While all this was going on, I was chatting away merrily to a supervisor who’d recognised me and wanted a natter about something he’d read in my column.
Clearly he knew perfectly well that neither my wife nor I were terrorists or had any intention of blowing up the Glasgow shuttle. So what was the point of holding us up?
I think the answer to that question is pretty clear. The security staff recognised him and wanted to give him – him personally – the hardest time they possibly could. I certainly would. Who wouldn’t? But he slaps his prejudices on the slab for all to see, so let’s poke at it gingerly with a stick and a horrified expression. It’s clear that he thinks he’s above suspicion. He’s not brown and his clothes are normal instead of funny so how could he possibly be a threat to a plane? I’ll come back to this, too.
Hundreds of wannabe jihadists seem to have had no difficulty passing through British airports en route to joining IS in Syria.
Even if there were hundreds of emigrating jihadists, what does Littlejohn propose? They’d be unlikely to carry explosives or to have any intention of blowing up a plane, so what would be the point of searching them? If they were going to blow up a plane, they’d need to have explosives. Where did they get them? And why would they target flights to Syria? Surely that would be counter-productive if the supposed mass exodus of jihadists to Syria is to be facilitated. Littlejohn is proposing either searching of muslim-looking people for no reason or their prior surveillance, also for no reason. Apparently just so he – who is clearly above suspicion – doesn’t have to go through the mild inconvenience of having his bag searched. No matter that the ‘shoe bomber’ was white. And the ‘white widow’. And the ‘unabomber’. There are many threats to air travel. Excluding brown people from travel will not eliminate those threats.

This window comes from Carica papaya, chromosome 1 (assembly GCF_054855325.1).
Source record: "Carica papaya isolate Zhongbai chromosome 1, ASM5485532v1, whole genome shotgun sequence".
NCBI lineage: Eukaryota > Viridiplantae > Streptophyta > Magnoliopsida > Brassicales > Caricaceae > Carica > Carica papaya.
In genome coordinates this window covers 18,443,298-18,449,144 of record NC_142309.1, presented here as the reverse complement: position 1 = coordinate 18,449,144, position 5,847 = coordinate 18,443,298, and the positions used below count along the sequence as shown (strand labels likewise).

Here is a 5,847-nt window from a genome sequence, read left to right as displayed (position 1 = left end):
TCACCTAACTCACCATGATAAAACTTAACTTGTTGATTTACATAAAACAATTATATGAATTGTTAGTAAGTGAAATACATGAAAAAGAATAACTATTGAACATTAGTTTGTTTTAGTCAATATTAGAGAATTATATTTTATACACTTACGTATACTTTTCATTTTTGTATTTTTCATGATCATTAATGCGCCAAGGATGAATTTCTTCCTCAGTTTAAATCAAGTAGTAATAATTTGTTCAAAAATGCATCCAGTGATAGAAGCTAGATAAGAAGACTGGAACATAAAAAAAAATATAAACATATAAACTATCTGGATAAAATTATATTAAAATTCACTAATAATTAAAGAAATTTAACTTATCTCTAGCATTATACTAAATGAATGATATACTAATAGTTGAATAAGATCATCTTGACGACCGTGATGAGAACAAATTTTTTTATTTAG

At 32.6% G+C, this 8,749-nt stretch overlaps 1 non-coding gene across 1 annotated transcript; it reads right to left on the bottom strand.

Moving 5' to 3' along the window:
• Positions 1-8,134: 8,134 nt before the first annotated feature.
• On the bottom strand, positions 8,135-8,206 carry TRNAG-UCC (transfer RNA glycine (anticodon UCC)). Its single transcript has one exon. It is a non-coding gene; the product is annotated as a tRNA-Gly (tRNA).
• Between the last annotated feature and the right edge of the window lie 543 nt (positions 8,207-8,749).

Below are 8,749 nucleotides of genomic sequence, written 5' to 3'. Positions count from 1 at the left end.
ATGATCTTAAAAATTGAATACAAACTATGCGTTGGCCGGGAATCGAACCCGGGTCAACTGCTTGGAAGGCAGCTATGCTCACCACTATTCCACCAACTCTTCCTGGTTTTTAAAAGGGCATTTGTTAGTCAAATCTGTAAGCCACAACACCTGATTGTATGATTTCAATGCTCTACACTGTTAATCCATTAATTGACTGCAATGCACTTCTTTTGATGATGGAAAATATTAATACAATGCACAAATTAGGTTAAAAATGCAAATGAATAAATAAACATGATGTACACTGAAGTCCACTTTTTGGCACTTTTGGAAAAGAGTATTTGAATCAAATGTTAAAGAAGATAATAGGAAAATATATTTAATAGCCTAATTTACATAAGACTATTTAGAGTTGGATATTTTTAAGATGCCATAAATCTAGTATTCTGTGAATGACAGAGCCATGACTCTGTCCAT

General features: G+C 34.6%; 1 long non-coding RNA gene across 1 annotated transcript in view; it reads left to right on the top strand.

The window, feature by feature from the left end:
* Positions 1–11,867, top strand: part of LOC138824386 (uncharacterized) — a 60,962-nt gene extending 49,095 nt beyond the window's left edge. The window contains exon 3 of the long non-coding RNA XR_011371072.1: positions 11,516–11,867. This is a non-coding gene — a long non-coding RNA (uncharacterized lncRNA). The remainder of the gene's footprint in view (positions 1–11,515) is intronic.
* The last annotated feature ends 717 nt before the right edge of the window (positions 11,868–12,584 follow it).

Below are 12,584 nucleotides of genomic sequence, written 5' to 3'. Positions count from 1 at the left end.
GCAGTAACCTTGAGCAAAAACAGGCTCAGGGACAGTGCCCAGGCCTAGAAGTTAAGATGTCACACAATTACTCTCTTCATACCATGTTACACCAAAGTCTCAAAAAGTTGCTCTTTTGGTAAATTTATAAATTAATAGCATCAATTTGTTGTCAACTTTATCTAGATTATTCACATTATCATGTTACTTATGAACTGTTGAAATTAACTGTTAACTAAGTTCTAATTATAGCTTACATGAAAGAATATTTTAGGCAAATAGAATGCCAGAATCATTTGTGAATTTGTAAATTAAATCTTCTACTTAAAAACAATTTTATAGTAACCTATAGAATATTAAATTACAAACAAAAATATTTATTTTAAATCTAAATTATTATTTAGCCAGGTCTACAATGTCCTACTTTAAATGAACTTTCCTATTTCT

The most recent [‘wannabe jihadist’] was a 15-year-old Somalian girl from Bristol, travelling via Turkey unaccompanied by an adult. Didn’t that ring any alarm bells?
I don’t know why it should. There are reasons to go to Syria other than jihad. Littlejohn doesn’t know whether or not she was treated with suspicion and her luggage searched, just like his was. If it was – as in his case – they didn’t find anything. So what reason would anyone have to stop her travelling? Littlejohn doesn’t seem to mind non-Somalians with the same travel plans. Not that Yusra Hussien is from Somalia, of course, she’s from Bristol. And nobody knows whether she travelled for the purposes of jihad. Perhaps she did, but preventing brown people from travelling is hardly going to help.
Wouldn’t all this money be better spent targeting them, instead of wasting time and effort treating respectable, middle-class Middle Englanders as potential shoe bombers?
By “them”, Littlejohn is referring to people who have travelled with false passports. Of course, no respectable, middle-class Middle Englander could be worthy of suspicion. I’m an entirely disrespectful lower-class northerner. Is there a Littlejohn Scale of Trustworthiness? I’d be interested to know how I scored.
And at this rate it can only be a matter of time before the aviation security ‘experts’ work out that the only way to guarantee our ‘safety’ is simply to abolish air travel altogether?
Well yes. That’s exactly what a security expert would say. Bruce Schneier has said exactly that and if he’s not a security expert I don’t know who is. Security is always about trade-off. It’s easy and convenient to use the same password for everything but it’s roaringly insecure. It’s easy and convenient to allow the public to visit public spaces, but one of them might have a gun or a bomb. The Internet and other telecommunications set us free, but they also chain us.
The only way to secure air travel entirely is to prevent it altogether. We’re not going to do that. But Littlejohn’s assertion is that there’s nothing to be gained from airport security theatre. I agree to some extent.
There’s no denying that the security theatre at airports is mostly that. The vast majority of fluids on planes will not explode them. Most people just want to get to wherever they wish to be. Hardly anyone has exploding shoes. But that doesn’t mean there are no threats, risks or attacks. A threat is a potential vulnerability. A risk is a judgement about how seriously to regard a threat and how much – money, effort, fear, whatever – to spend on it. Attacks are attempts to exploit threats in order to make assets vulnerable. Assets are things that can be hurt. They might be data, objects, people or systems.